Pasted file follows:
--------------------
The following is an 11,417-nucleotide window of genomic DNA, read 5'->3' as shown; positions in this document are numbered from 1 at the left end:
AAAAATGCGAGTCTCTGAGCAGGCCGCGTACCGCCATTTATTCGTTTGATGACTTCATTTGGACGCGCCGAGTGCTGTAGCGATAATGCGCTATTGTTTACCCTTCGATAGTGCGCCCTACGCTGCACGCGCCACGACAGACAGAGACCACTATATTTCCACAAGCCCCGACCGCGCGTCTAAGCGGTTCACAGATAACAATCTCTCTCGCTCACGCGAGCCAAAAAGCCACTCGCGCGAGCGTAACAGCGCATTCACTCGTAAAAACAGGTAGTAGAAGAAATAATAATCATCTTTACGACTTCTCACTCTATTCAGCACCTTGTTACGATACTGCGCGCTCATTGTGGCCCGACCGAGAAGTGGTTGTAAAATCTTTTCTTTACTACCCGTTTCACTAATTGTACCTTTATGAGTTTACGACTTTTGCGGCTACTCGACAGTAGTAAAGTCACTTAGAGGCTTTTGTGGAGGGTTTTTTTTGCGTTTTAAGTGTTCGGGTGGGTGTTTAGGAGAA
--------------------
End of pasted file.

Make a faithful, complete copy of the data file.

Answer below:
The following is an 11,417-nucleotide window of genomic DNA, read 5'->3' as shown; positions in this document are numbered from 1 at the left end:
AAAAATGCGAGTCTCTGAGCAGGCCGCGTACCGCCATTTATTCGTTTGATGACTTCATTTGGACGCGCCGAGTGCTGTAGCGATAATGCGCTATTGTTTACCCTTCGATAGTGCGCCCTACGCTGCACGCGCCACGACAGACAGAGACCACTATATTTCCACAAGCCCCGACCGCGCGTCTAAGCGGTTCACAGATAACAATCTCTCTCGCTCACGCGAGCCAAAAAGCCACTCGCGCGAGCGTAACAGCGCATTCACTCGTAAAAACAGGTAGTAGAAGAAATAATAATCATCTTTACGACTTCTCACTCTATTCAGCACCTTGTTACGATACTGCGCGCTCATTGTGGCCCGACCGAGAAGTGGTTGTAAAATCTTTTCTTTACTACCCGTTTCACTAATTGTACCTTTATGAGTTTACGACTTTTGCGGCTACTCGACAGTAGTAAAGTCACTTAGAGGCTTTTGTGGAGGGTTTTTTTTGCGTTTTAAGTGTTCGGGTGGGTGTTTAGGAGAA